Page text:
Tuesday, June 14, 2011

the dalli manual mines

this mountain has been mined for 53 years now, and we are told the iron ore will last for another two years or so. then they will abandon this mine, fill up the hole, and plant trees on it. "leaving mother earth as we found it" is how the assistant mines manager explains it to us.

we are standing on a hill overlooking the dalli manual mines which is a sight to make you pause and catch your breath. the open strip mines here are enormous, leading far down into the hole, where dumper trucks look like miniature lego toys. and small white square structures with a conical top that i mistake for temples (why so many in one area i wondered) turn out to be blaster shelters. the person laying the charge to the dynamite that will blast the rock from the mountainside sits inside this to protect himself before he lights the fuse. each layer is called a bench and is 5 metres high - the limit of the sweep of the excavator. the ledge is as wide if not wider. these mines are completely mechanised now but are still called by their original name of manual mines.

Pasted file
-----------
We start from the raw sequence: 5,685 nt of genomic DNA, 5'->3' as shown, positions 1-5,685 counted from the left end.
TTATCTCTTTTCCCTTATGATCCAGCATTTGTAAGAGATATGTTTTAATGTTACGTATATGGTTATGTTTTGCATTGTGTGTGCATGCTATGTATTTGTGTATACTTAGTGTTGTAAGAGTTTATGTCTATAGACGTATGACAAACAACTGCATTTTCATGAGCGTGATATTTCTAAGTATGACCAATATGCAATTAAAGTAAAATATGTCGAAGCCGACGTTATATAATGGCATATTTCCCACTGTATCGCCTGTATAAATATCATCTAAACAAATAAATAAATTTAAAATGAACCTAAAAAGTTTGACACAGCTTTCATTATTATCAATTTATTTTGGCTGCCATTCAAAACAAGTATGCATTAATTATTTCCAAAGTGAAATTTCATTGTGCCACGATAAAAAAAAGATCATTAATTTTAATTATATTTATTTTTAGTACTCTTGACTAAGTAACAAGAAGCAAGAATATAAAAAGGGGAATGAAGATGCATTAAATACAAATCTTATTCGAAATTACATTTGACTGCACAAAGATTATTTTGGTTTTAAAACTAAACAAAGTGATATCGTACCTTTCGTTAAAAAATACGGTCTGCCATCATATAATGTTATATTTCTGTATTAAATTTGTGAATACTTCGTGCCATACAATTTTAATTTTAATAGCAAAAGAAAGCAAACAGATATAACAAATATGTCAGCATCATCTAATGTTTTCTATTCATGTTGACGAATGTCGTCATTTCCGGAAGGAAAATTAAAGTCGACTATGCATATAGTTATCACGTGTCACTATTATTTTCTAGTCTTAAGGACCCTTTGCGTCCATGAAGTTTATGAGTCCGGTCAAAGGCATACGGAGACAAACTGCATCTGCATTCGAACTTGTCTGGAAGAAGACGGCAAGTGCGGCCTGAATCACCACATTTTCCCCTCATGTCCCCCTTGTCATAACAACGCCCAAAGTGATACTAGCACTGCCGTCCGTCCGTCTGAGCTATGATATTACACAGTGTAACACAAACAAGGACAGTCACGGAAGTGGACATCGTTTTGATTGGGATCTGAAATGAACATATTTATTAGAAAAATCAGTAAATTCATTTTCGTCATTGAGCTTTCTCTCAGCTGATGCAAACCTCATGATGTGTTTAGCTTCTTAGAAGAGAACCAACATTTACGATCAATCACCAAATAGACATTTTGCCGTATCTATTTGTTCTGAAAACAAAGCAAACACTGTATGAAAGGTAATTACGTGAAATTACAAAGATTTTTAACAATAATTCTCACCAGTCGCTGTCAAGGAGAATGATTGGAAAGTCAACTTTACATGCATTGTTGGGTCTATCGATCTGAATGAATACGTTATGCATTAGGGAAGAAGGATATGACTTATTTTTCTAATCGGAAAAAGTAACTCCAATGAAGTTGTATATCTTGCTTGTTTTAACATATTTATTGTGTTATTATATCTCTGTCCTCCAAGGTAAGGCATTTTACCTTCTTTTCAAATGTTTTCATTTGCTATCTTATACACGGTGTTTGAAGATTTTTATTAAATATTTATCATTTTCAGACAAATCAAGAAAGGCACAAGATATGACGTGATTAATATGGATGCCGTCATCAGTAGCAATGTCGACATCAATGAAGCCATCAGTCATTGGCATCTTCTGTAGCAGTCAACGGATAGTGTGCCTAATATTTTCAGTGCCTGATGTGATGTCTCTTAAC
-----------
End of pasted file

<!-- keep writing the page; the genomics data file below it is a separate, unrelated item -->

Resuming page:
strips of white among the prevailing rust red are where there is no iron ore, and this has now to be removed to get to the ore under it. the iron content here is over 60%, and the mines produce 1.2 million tons of iron ore a year. a sign tells us that on 31st may this year, the mines have achieved 929 accident-free days.

i cannot help wondering how much earth it will take to fill a hole this size, and where it will come from - will it not leave another area somewhere devoid of its topsoil, or make another hole?